I have highlighted something on nearly every page and read the book with all the eagerness that any good novel evokes. If I don't win a copy, I've already added it to my wish list and will order my own. Nonfiction books deserve a place on the shelf, and I have hard copies of all my brain books, even if I read them first on my Kindle.
Like many others, I'm concerned about genetically modified/engineered foods and found Robyn O'Brien's short Ted Talk packed with information.
- Are we really allergic to food or to what's been done to it?
- 1997-2002 - doubling of the peanut allergy
Nor have we been told that they are rotated in fields that contain genetically engineered cotton, a controversial crop used in our food supply that is treated with a weed killer linked to cancer and infertility.
We tend to only hear about the peanut allergy when it comes to peanuts in the news, but a deeper look into how we grow peanuts today unearths a lot of questions.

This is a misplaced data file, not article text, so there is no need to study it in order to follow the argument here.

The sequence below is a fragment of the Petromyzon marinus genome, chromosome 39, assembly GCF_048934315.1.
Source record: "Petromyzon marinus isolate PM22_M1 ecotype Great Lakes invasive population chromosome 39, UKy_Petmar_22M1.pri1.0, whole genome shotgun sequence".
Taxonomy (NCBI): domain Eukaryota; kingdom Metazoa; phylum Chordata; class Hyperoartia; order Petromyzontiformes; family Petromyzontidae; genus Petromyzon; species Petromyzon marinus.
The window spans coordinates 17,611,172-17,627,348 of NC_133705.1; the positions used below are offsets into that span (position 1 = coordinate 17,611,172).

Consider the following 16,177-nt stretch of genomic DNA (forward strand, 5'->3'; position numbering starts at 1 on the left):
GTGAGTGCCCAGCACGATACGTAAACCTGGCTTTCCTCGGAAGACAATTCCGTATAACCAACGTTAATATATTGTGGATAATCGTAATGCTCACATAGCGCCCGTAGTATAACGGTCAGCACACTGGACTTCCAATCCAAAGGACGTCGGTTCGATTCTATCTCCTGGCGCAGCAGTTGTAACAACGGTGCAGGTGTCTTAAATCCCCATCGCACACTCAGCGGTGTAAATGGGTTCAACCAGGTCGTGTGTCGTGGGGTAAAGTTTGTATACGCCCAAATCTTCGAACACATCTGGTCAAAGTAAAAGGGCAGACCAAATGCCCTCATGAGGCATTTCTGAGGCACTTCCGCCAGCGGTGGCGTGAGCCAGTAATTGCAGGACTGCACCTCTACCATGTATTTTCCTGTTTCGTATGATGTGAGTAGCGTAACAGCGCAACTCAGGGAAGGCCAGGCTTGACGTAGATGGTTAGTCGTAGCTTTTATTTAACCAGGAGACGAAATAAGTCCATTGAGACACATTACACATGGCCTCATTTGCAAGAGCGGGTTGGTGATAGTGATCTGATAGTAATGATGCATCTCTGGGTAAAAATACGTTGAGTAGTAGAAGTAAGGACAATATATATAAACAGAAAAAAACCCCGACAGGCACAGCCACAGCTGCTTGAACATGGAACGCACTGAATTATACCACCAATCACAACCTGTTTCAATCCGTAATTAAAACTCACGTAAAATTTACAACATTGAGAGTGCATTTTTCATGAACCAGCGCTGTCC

Since when did so many kids suddenly have a peanut allergy? A peanut butter and jelly sandwich hasn’t always been a loaded weapon on a lunchroom table.
From 1997-2002, the incidence of peanut allergy doubled. In the last fifteen years, there has been a 50% increase in the number of children with food allergies. About 1 in 20 U.S. children have food allergies — a 50 percent increase from the late 1990s, according to a recent CDC survey.
But that’s not where it stops. (you can read more on Robyn O'Brien's blog)